Her brothers-in-arms knew her as William Cathay but history remembers her as Cathay Williams, the first Black woman to serve in the U.S Army. She is also the only documented female soldier to pose as a man.
Before entering the military, she spent her early life in Missouri. Her father was free but her mother was enslaved. By the law of the day, she was born into slavery in September 1844. As a child, she worked in the main house of the Johnson plantation in Jefferson City.
The Union military took over Jefferson City in 1861 making slaves the contraband of the U.S. As a result, many of them went from toiling on the plantation to toiling for Union soldiers in camps. Colonel William Plummer Benton assigned Williams to the 8th Indiana Volunteer Infantry Regiment where she did much of the same domestic work.
She followed the 8th into several campaigns throughout the South. When the Civil War ended she was working in Lemay, Missouri at the Jefferson Barracks.
Serving As William Cathay
During the Civil War, while stationed in Little Rock, Arkansas she saw Black soldiers in uniform. It would be years before she joined the military but it is believed that this was what inspired her to enlist. In November 1866, she joined the U.S. Regular Army as William Cathay disguised as a man. Two soldiers who that Cathay was actually a woman: her cousin and a family friend. Despite this, she managed to pass a physical for service.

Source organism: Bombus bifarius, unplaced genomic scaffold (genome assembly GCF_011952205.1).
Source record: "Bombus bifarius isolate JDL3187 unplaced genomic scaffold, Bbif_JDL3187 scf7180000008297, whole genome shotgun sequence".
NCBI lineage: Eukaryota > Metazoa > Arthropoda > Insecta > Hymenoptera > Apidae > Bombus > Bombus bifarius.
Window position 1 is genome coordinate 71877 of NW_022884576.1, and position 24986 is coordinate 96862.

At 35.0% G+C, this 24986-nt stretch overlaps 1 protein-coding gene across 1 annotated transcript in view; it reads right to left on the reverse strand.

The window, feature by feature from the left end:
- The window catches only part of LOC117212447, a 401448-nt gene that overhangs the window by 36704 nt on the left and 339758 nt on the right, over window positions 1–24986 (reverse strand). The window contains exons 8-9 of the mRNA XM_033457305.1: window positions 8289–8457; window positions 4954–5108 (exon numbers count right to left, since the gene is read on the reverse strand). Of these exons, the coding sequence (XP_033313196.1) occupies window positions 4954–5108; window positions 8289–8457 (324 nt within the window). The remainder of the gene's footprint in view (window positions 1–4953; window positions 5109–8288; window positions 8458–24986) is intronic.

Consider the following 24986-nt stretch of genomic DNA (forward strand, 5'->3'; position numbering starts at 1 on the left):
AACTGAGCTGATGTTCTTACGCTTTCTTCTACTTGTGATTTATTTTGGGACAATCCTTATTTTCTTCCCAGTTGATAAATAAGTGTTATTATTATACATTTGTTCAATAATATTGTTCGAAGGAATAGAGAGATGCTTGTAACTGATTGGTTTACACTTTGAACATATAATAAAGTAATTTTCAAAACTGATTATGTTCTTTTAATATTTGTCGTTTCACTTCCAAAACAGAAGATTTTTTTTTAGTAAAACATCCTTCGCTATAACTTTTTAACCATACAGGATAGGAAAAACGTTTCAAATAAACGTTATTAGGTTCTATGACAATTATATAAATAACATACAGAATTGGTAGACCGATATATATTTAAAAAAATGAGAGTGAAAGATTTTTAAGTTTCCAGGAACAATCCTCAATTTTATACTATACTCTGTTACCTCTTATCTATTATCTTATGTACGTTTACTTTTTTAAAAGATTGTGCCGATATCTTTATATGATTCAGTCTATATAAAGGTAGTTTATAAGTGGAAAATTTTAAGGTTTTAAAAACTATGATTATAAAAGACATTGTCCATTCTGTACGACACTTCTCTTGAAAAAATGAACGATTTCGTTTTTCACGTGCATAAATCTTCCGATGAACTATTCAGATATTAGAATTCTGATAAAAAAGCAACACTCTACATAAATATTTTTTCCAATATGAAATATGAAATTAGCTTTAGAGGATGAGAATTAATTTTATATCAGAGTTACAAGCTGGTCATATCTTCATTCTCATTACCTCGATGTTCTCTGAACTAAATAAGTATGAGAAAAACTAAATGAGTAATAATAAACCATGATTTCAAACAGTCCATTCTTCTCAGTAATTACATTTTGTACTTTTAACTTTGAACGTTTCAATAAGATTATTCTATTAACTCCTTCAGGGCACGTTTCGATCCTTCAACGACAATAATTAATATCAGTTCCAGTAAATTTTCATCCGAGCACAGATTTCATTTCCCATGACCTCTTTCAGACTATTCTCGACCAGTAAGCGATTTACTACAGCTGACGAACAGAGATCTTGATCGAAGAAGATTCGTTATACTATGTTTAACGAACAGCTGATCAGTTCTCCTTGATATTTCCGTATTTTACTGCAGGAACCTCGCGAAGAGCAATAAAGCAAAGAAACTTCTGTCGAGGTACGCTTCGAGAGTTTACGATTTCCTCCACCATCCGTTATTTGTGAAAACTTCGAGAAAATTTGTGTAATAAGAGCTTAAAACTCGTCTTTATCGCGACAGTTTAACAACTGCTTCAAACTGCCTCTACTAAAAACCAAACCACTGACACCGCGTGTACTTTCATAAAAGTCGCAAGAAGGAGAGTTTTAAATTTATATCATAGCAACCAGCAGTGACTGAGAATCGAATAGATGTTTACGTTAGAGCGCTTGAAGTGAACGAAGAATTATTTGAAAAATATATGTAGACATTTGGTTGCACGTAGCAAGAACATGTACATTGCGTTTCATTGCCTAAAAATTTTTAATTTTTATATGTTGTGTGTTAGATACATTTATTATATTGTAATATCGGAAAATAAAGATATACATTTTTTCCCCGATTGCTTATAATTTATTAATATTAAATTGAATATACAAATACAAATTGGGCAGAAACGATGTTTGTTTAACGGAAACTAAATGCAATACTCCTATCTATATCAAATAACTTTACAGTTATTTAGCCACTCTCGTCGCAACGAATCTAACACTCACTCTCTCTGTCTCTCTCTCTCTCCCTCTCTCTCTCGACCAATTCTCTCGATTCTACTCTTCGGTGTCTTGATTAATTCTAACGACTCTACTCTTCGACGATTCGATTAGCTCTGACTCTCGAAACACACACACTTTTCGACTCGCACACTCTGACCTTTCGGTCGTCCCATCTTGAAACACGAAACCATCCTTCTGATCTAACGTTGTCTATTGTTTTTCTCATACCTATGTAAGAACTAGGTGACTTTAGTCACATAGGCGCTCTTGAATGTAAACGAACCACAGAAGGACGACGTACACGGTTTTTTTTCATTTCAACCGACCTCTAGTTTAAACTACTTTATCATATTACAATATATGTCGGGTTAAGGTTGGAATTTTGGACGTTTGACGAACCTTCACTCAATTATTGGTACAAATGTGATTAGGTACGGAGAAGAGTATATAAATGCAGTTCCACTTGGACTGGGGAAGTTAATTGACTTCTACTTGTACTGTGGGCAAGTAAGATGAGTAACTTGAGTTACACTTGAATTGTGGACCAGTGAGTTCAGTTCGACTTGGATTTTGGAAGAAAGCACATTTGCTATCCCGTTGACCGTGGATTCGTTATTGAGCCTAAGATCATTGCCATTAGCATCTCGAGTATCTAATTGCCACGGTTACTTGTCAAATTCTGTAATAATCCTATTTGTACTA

Her service had her based out of St. Louis for three years as part of the 38th U.S Infantry Regiment. Early into her service she caught smallpox and had to sit out service for a while before joining the 38th in New Mexico. After two years, her health began to worsen in the harsh conditions out West and she spent a lot of time in the hospital. Eventually, a surgeon discovered that William Cathay was actually a woman and she was discharged in October 1868.
After her military service, Cathay Williams worked in New Mexico as a cook then moved to Colorado. Her she had a failed marriage with a man who stole her money and property. Williams remained in Colorado and worked as a seamstress in the city of Trinidad.
When a St. Louis reporter came across rumors of a Black woman who served in the U.S. Army, he had to find her. Her story was printed in the January 2, 1876 issue of the St. Louis Daily Times.
Death and Honors
By the early 1890s, Williams’ health began to decline. She couldn’t receive a disability pension from the military despite other women who posed as male soldiers being able to do so decades earlier. It’s unknown when she died but she definitely passed in the early 1890s and as late as 1893. In the years leading up to her death, she was dealing with complications from diabetes and neuralgia.
Cathay Williams is honored via a bronze bust at Leavenworth, Texas’ Richard Allen Cultural Center. The bust was erected two years before her monument bench at the National Infantry Museum’s Walk of Honor in 2018.